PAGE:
Dissolved iron in the waste turned the long plume an alarming orange yellow — a look familiar to old-time miners who call it “yellow boy” — so “the water appears worse aesthetically than it actually is, in terms of health,” said Ron Cohen, a civil and environmental engineering professor at the Colorado School of Mines.

EPA officials said stretches of the rivers would be closed for drinking water, recreation and other uses at least through Aug. 17.

Tests show some of the metals have settled to the bottom and would dissolve only if conditions became acidic, which isn’t likely, Cohen said.

The best course for the EPA would be to leave the metals where they settle, he said, noting that next spring’s mountain snowmelt would help dilute the contaminants further and flush them downstream.

No die-off of wildlife along the river has yet been detected. Federal officials say all but one of a test batch of fingerling trout deliberately exposed to the water survived over the weekend. In addition, the Colorado-based Mountain Studies Institute environmental group saw no immediate unusual effects in flies exposed to the water, program director Aaron Kimple said.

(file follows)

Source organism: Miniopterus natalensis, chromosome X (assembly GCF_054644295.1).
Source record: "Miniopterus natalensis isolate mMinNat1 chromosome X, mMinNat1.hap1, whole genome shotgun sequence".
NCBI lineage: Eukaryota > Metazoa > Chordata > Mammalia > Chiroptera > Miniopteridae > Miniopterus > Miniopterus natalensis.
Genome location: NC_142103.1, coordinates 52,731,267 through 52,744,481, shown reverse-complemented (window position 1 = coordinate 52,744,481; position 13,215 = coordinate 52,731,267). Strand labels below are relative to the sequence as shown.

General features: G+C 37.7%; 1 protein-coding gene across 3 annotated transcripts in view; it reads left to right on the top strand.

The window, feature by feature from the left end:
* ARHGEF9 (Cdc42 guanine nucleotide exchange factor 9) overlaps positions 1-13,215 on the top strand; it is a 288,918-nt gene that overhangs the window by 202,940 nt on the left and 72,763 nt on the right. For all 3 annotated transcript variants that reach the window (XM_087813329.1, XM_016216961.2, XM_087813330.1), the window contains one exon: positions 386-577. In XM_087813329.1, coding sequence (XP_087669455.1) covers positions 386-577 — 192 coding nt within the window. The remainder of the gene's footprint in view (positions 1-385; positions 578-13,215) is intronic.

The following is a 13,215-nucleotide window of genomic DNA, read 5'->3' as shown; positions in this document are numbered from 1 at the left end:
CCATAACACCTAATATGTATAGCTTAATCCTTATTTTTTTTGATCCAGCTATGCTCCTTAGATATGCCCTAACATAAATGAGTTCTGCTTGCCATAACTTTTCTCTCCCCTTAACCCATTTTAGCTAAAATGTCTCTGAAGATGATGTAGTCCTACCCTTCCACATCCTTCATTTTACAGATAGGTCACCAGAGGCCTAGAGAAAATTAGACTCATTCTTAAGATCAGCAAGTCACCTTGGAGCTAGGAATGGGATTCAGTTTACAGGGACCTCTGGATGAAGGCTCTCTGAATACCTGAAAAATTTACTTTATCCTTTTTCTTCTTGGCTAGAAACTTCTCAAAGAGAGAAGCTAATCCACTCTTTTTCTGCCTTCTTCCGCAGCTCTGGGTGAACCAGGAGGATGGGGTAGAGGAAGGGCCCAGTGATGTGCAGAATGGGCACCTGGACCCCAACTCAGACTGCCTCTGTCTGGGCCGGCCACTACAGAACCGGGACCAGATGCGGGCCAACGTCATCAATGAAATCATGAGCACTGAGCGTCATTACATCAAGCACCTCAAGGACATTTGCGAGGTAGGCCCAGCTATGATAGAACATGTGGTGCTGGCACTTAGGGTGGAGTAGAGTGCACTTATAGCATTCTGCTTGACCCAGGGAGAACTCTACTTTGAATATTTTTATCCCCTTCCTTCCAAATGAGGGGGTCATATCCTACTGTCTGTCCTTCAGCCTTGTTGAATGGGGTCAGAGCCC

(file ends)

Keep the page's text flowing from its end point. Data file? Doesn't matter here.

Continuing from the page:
As a precaution, state and federal officials along the river system have ordered public water systems to turn off intake valves as the plume passes. Boaters and fishing groups have been told to avoid affected stretches of the Animas and San Juan rivers, which are crowded with rafters and anglers in a normal summer.

Congress members, state officials and residents contend the EPA is not providing quick answers about long-term impacts from the spill.